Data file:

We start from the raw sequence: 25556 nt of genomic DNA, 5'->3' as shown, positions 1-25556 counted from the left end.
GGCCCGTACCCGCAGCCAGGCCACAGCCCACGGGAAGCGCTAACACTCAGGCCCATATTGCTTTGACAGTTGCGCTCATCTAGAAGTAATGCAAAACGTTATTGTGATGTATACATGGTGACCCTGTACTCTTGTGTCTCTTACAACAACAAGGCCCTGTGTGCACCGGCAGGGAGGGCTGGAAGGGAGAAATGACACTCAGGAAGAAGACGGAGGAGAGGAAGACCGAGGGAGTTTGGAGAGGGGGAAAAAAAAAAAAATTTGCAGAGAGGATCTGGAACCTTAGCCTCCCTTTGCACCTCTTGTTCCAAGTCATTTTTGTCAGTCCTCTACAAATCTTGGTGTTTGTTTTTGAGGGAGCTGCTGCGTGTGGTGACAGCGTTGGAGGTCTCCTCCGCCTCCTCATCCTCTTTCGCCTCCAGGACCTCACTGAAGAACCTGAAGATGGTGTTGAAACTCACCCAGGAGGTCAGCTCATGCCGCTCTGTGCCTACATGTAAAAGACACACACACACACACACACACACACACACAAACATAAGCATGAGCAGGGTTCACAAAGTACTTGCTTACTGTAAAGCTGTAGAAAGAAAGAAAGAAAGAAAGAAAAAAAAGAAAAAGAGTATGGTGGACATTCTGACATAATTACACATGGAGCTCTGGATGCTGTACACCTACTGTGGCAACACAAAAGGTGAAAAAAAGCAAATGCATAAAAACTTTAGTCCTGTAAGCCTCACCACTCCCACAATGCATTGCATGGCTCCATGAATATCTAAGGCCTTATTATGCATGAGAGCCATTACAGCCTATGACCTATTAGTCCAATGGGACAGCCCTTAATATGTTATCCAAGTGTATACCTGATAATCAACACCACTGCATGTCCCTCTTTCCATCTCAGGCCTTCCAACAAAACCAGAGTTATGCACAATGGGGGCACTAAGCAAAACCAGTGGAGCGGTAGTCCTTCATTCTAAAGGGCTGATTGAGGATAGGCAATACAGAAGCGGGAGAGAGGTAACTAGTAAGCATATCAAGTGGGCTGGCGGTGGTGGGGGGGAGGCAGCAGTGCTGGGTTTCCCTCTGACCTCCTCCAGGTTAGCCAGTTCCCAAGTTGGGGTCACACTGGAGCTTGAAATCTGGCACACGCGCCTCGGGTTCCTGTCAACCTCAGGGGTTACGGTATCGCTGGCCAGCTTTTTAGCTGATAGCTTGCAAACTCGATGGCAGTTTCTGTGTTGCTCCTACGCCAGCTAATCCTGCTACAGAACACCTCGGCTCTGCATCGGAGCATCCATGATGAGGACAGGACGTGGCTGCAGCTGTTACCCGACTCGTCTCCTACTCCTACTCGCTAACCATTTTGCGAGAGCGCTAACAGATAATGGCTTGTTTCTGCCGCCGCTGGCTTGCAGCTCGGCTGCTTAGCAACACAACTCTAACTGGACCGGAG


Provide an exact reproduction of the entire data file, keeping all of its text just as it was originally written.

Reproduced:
We start from the raw sequence: 25556 nt of genomic DNA, 5'->3' as shown, positions 1-25556 counted from the left end.
GGCCCGTACCCGCAGCCAGGCCACAGCCCACGGGAAGCGCTAACACTCAGGCCCATATTGCTTTGACAGTTGCGCTCATCTAGAAGTAATGCAAAACGTTATTGTGATGTATACATGGTGACCCTGTACTCTTGTGTCTCTTACAACAACAAGGCCCTGTGTGCACCGGCAGGGAGGGCTGGAAGGGAGAAATGACACTCAGGAAGAAGACGGAGGAGAGGAAGACCGAGGGAGTTTGGAGAGGGGGAAAAAAAAAAAAATTTGCAGAGAGGATCTGGAACCTTAGCCTCCCTTTGCACCTCTTGTTCCAAGTCATTTTTGTCAGTCCTCTACAAATCTTGGTGTTTGTTTTTGAGGGAGCTGCTGCGTGTGGTGACAGCGTTGGAGGTCTCCTCCGCCTCCTCATCCTCTTTCGCCTCCAGGACCTCACTGAAGAACCTGAAGATGGTGTTGAAACTCACCCAGGAGGTCAGCTCATGCCGCTCTGTGCCTACATGTAAAAGACACACACACACACACACACACACACACACAAACATAAGCATGAGCAGGGTTCACAAAGTACTTGCTTACTGTAAAGCTGTAGAAAGAAAGAAAGAAAGAAAGAAAAAAAAGAAAAAGAGTATGGTGGACATTCTGACATAATTACACATGGAGCTCTGGATGCTGTACACCTACTGTGGCAACACAAAAGGTGAAAAAAAGCAAATGCATAAAAACTTTAGTCCTGTAAGCCTCACCACTCCCACAATGCATTGCATGGCTCCATGAATATCTAAGGCCTTATTATGCATGAGAGCCATTACAGCCTATGACCTATTAGTCCAATGGGACAGCCCTTAATATGTTATCCAAGTGTATACCTGATAATCAACACCACTGCATGTCCCTCTTTCCATCTCAGGCCTTCCAACAAAACCAGAGTTATGCACAATGGGGGCACTAAGCAAAACCAGTGGAGCGGTAGTCCTTCATTCTAAAGGGCTGATTGAGGATAGGCAATACAGAAGCGGGAGAGAGGTAACTAGTAAGCATATCAAGTGGGCTGGCGGTGGTGGGGGGGAGGCAGCAGTGCTGGGTTTCCCTCTGACCTCCTCCAGGTTAGCCAGTTCCCAAGTTGGGGTCACACTGGAGCTTGAAATCTGGCACACGCGCCTCGGGTTCCTGTCAACCTCAGGGGTTACGGTATCGCTGGCCAGCTTTTTAGCTGATAGCTTGCAAACTCGATGGCAGTTTCTGTGTTGCTCCTACGCCAGCTAATCCTGCTACAGAACACCTCGGCTCTGCATCGGAGCATCCATGATGAGGACAGGACGTGGCTGCAGCTGTTACCCGACTCGTCTCCTACTCCTACTCGCTAACCATTTTGCGAGAGCGCTAACAGATAATGGCTTGTTTCTGCCGCCGCTGGCTTGCAGCTCGGCTGCTTAGCAACACAACTCTAACTGGACCGGAG